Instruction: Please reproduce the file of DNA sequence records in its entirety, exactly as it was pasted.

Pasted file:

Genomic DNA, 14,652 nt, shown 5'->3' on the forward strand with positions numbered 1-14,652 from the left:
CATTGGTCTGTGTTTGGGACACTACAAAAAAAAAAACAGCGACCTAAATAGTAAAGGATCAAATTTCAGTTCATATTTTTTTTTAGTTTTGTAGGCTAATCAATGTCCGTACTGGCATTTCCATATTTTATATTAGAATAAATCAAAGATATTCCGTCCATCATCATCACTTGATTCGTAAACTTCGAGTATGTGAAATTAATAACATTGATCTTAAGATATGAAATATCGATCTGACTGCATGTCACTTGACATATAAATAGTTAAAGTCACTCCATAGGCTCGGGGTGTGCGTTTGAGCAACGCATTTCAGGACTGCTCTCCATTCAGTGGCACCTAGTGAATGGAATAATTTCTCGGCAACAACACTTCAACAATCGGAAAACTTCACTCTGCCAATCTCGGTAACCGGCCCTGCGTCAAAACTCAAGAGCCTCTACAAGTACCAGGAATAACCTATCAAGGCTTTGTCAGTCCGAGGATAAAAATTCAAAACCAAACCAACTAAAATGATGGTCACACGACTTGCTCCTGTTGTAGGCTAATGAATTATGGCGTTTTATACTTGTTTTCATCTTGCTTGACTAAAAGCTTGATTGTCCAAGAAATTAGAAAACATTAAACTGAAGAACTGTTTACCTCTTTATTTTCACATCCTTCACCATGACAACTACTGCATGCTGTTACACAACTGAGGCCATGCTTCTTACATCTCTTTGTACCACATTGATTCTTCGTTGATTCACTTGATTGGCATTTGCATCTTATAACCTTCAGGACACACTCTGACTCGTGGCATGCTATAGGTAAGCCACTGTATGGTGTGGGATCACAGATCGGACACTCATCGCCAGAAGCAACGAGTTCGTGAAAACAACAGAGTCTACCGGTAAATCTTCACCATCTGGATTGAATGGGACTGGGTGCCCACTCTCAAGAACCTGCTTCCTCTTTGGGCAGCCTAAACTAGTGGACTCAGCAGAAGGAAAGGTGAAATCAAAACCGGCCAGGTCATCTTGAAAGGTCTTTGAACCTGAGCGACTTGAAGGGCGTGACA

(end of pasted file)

Genomic DNA, 14,652 nt, shown 5'->3' on the forward strand with positions numbered 1-14,652 from the left:
CATTGGTCTGTGTTTGGGACACTACAAAAAAAAAAACAGCGACCTAAATAGTAAAGGATCAAATTTCAGTTCATATTTTTTTTTAGTTTTGTAGGCTAATCAATGTCCGTACTGGCATTTCCATATTTTATATTAGAATAAATCAAAGATATTCCGTCCATCATCATCACTTGATTCGTAAACTTCGAGTATGTGAAATTAATAACATTGATCTTAAGATATGAAATATCGATCTGACTGCATGTCACTTGACATATAAATAGTTAAAGTCACTCCATAGGCTCGGGGTGTGCGTTTGAGCAACGCATTTCAGGACTGCTCTCCATTCAGTGGCACCTAGTGAATGGAATAATTTCTCGGCAACAACACTTCAACAATCGGAAAACTTCACTCTGCCAATCTCGGTAACCGGCCCTGCGTCAAAACTCAAGAGCCTCTACAAGTACCAGGAATAACCTATCAAGGCTTTGTCAGTCCGAGGATAAAAATTCAAAACCAAACCAACTAAAATGATGGTCACACGACTTGCTCCTGTTGTAGGCTAATGAATTATGGCGTTTTATACTTGTTTTCATCTTGCTTGACTAAAAGCTTGATTGTCCAAGAAATTAGAAAACATTAAACTGAAGAACTGTTTACCTCTTTATTTTCACATCCTTCACCATGACAACTACTGCATGCTGTTACACAACTGAGGCCATGCTTCTTACATCTCTTTGTACCACATTGATTCTTCGTTGATTCACTTGATTGGCATTTGCATCTTATAACCTTCAGGACACACTCTGACTCGTGGCATGCTATAGGTAAGCCACTGTATGGTGTGGGATCACAGATCGGACACTCATCGCCAGAAGCAACGAGTTCGTGAAAACAACAGAGTCTACCGGTAAATCTTCACCATCTGGATTGAATGGGACTGGGTGCCCACTCTCAAGAACCTGCTTCCTCTTTGGGCAGCCTAAACTAGTGGACTCAGCAGAAGGAAAGGTGAAATCAAAACCGGCCAGGTCATCTTGAAAGGTCTTTGAACCTGAGCGACTTGAAGGGCGTGACA